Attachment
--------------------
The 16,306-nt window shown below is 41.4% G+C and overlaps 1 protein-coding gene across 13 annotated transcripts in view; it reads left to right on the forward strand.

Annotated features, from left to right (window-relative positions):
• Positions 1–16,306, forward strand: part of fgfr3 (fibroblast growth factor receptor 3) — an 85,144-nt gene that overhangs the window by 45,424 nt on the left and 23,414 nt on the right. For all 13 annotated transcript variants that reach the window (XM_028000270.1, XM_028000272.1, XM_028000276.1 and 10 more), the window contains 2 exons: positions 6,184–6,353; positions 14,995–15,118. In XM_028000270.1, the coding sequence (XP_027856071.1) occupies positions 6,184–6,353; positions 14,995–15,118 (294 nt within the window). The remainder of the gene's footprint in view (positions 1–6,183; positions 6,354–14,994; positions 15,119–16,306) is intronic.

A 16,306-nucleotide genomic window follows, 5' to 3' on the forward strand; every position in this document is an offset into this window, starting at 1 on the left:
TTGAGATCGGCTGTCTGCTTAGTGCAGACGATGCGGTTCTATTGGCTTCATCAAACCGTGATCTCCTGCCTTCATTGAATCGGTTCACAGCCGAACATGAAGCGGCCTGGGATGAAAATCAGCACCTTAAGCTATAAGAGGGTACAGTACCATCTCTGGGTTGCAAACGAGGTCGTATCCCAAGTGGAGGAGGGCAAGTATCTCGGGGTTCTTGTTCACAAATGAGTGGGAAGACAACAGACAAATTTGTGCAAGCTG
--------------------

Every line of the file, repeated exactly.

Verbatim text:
The 16,306-nt window shown below is 41.4% G+C and overlaps 1 protein-coding gene across 13 annotated transcripts in view; it reads left to right on the forward strand.

Annotated features, from left to right (window-relative positions):
• Positions 1–16,306, forward strand: part of fgfr3 (fibroblast growth factor receptor 3) — an 85,144-nt gene that overhangs the window by 45,424 nt on the left and 23,414 nt on the right. For all 13 annotated transcript variants that reach the window (XM_028000270.1, XM_028000272.1, XM_028000276.1 and 10 more), the window contains 2 exons: positions 6,184–6,353; positions 14,995–15,118. In XM_028000270.1, the coding sequence (XP_027856071.1) occupies positions 6,184–6,353; positions 14,995–15,118 (294 nt within the window). The remainder of the gene's footprint in view (positions 1–6,183; positions 6,354–14,994; positions 15,119–16,306) is intronic.

A 16,306-nucleotide genomic window follows, 5' to 3' on the forward strand; every position in this document is an offset into this window, starting at 1 on the left:
TTGAGATCGGCTGTCTGCTTAGTGCAGACGATGCGGTTCTATTGGCTTCATCAAACCGTGATCTCCTGCCTTCATTGAATCGGTTCACAGCCGAACATGAAGCGGCCTGGGATGAAAATCAGCACCTTAAGCTATAAGAGGGTACAGTACCATCTCTGGGTTGCAAACGAGGTCGTATCCCAAGTGGAGGAGGGCAAGTATCTCGGGGTTCTTGTTCACAAATGAGTGGGAAGACAACAGACAAATTTGTGCAAGCTG